For Ann, Ethiopia was the hardest place they lived. “Bill was working and had his thing going, and the kids had school,” Ann said. “I didn’t really have anywhere to go, because in Ethiopia, it’s not like you can go to the mall or something. There’s nowhere really to go.”
She said the family would go to the American center to swim, but she mostly worked on scrapbook projects during their two-year stay. “That was probably the hardest thing, because the kids and Bill all had somewhere to go, but, for me, I had to create it.” Ann said.
India was a beloved place for the Jackson family, especially because they adopted two of their three adopted children there. “The culture and food were colorful and amazing, but it had its drawbacks as well because it was a difficult, very crowded and sort of polluted place where things didn’t work all the time,” William said.
Ann found herself filling her time in India at Mother Teresa’s orphanage for the disabled, which she accounts as one of her favorite experiences. “Going to that orphanage every week brought me so much joy,” she said. “It was just so fulfilling and what I needed to get through that time, because we were there for three years. It was wonderful.”
Most of the family’s experiences are forever etched on their hearts. Andrea Ash, one of Jackson’s eight children, said her life was molded by growing up outside the U.S. Andrea even spent six years in China with her own family, inspired by the time she spent with her parents.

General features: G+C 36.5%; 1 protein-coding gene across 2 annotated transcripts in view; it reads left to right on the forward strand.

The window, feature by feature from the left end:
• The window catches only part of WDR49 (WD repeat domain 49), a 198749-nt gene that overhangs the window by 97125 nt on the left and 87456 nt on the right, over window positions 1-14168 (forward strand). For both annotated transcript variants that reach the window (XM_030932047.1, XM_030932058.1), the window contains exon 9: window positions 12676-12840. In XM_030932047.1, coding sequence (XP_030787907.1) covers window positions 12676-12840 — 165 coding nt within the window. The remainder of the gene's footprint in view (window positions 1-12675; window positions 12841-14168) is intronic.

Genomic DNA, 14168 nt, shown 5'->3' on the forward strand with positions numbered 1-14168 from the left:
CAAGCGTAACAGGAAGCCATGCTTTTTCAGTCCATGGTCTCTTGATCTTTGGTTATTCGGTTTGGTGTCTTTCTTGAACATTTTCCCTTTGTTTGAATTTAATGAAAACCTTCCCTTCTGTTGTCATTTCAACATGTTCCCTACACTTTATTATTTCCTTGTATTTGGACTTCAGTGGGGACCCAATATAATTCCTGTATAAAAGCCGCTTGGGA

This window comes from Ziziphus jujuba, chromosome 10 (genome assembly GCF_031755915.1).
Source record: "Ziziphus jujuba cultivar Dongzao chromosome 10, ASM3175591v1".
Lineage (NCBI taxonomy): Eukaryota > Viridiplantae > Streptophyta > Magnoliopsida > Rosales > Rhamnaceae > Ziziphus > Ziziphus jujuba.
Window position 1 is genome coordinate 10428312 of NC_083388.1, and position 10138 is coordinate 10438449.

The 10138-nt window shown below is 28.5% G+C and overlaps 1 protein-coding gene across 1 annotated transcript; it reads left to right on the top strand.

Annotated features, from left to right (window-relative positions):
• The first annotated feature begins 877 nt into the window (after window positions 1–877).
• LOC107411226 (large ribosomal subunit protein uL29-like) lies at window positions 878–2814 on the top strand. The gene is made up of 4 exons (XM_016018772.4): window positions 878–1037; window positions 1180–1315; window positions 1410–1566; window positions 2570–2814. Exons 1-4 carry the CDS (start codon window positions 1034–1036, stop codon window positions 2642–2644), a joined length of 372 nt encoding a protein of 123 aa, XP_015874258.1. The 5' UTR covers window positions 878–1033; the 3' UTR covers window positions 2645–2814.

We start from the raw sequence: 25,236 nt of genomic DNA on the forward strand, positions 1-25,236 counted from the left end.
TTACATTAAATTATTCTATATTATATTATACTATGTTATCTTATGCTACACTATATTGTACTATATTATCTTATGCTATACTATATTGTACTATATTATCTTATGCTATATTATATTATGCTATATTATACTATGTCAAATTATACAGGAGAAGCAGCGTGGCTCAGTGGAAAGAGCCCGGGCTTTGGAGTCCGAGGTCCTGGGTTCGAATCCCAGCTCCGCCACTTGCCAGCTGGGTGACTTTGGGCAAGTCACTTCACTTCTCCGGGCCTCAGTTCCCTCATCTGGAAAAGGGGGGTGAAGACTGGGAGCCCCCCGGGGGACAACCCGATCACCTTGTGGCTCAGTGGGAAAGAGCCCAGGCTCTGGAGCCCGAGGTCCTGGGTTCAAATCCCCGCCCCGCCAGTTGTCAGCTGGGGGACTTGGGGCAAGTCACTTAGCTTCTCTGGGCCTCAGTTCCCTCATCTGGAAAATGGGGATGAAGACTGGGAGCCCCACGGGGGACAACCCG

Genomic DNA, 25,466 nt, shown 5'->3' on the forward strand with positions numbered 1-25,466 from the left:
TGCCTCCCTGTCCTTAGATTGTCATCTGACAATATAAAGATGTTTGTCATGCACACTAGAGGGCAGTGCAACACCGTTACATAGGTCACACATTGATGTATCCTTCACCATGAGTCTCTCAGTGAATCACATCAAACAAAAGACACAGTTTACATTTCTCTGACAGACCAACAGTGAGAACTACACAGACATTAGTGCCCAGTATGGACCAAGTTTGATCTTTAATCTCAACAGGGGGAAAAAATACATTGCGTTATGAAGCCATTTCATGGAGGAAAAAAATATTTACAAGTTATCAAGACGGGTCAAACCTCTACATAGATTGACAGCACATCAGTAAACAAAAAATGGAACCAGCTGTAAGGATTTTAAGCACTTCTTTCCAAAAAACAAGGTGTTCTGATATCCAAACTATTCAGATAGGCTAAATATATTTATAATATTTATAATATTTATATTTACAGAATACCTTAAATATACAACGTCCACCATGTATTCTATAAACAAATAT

Beyond the work Jackson did overseas, his greatest memories involve his family and the members of The Church of Jesus Christ of Latter-day Saints.
When Jackson retired, the U.S. Foreign Service asked him to put together a Top-20 list of his experiences, but he had to edit the list a bit since his favorite experiences revolved around his family and the LDS Church.
“Being overseas was a blessing for our family,” Jackson said. “Our kids were almost forced to be each other’s best friends and rely on each other.”
Ann said her husband has always been a quality-time father who spent a lot of time with their children. Andrea said her father has always been her go-to person. “I remember a time when I was about 8 years old,” she said. “I fell off my bunk bed in the middle of the night and he picked me up and stitched me up.”
Coming home seemed to be the biggest adjustment for Jackson. “I had this wanderlust job and then I came back here and put my suitcase away,” William said. “That was tough because every now and then I’d see things on the news and wonder ‘Why am I not there?'”
Jackson said getting into work in the medical field and teaching at BYU helped him to adjust. Having spent his last three years overseas as a Mission President for the India New Delhi Mission for the Church, Jackson wanted to come to Provo to be near the young single adults of the Church.
We’ve worked with the young single adults almost all our lives,” Jackson said. “Most of the developing church are young single adults; that’s just true in every country.”
BYU has been an important part of Jackson’s life; he spent three years at the university before applying early and being accepted into medical school at the University of California, San Francisco.
“When I graduated medical school, they gave me my M.D. of course, but my dean was shocked I had no bachelor’s degree,” Jackson said. “I noticed that with my M.D. was also a bachelor’s of science from U.C. Berkeley.”
“If I follow the excellent example set for me by my own parents and so many other disciples out there, I hope I’ll still be a contributor in the kingdom in some way,” Jackson said. “I don’t worry about the specifics too much, as long as someone’s being benefited or blessed.”